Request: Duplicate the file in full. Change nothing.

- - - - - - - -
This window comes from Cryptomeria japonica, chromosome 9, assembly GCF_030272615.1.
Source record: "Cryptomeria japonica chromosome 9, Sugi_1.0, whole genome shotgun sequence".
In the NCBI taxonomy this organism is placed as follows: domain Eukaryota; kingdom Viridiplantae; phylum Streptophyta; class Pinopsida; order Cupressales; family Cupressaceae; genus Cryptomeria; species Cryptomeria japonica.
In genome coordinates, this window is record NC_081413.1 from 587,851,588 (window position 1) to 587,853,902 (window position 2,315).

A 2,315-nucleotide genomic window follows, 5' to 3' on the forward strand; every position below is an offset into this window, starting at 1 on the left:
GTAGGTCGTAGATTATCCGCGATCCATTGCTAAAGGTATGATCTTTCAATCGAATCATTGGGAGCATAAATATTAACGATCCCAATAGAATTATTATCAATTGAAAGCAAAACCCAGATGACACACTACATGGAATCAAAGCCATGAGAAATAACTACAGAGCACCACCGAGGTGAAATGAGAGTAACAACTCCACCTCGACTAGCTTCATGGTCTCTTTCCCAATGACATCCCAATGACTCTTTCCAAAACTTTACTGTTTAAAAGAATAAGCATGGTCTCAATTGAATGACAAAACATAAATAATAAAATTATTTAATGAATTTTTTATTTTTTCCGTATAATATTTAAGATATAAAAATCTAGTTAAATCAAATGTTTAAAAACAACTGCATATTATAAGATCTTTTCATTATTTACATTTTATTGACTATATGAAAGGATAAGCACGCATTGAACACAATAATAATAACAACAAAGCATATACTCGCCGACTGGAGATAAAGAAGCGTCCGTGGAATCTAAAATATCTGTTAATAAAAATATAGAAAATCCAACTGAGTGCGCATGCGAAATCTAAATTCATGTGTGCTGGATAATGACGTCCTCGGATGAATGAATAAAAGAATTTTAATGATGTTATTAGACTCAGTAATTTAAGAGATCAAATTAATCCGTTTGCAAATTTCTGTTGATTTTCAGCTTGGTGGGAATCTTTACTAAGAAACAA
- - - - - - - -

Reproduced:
This window comes from Cryptomeria japonica, chromosome 9, assembly GCF_030272615.1.
Source record: "Cryptomeria japonica chromosome 9, Sugi_1.0, whole genome shotgun sequence".
In the NCBI taxonomy this organism is placed as follows: domain Eukaryota; kingdom Viridiplantae; phylum Streptophyta; class Pinopsida; order Cupressales; family Cupressaceae; genus Cryptomeria; species Cryptomeria japonica.
In genome coordinates, this window is record NC_081413.1 from 587,851,588 (window position 1) to 587,853,902 (window position 2,315).

A 2,315-nucleotide genomic window follows, 5' to 3' on the forward strand; every position below is an offset into this window, starting at 1 on the left:
GTAGGTCGTAGATTATCCGCGATCCATTGCTAAAGGTATGATCTTTCAATCGAATCATTGGGAGCATAAATATTAACGATCCCAATAGAATTATTATCAATTGAAAGCAAAACCCAGATGACACACTACATGGAATCAAAGCCATGAGAAATAACTACAGAGCACCACCGAGGTGAAATGAGAGTAACAACTCCACCTCGACTAGCTTCATGGTCTCTTTCCCAATGACATCCCAATGACTCTTTCCAAAACTTTACTGTTTAAAAGAATAAGCATGGTCTCAATTGAATGACAAAACATAAATAATAAAATTATTTAATGAATTTTTTATTTTTTCCGTATAATATTTAAGATATAAAAATCTAGTTAAATCAAATGTTTAAAAACAACTGCATATTATAAGATCTTTTCATTATTTACATTTTATTGACTATATGAAAGGATAAGCACGCATTGAACACAATAATAATAACAACAAAGCATATACTCGCCGACTGGAGATAAAGAAGCGTCCGTGGAATCTAAAATATCTGTTAATAAAAATATAGAAAATCCAACTGAGTGCGCATGCGAAATCTAAATTCATGTGTGCTGGATAATGACGTCCTCGGATGAATGAATAAAAGAATTTTAATGATGTTATTAGACTCAGTAATTTAAGAGATCAAATTAATCCGTTTGCAAATTTCTGTTGATTTTCAGCTTGGTGGGAATCTTTACTAAGAAACAA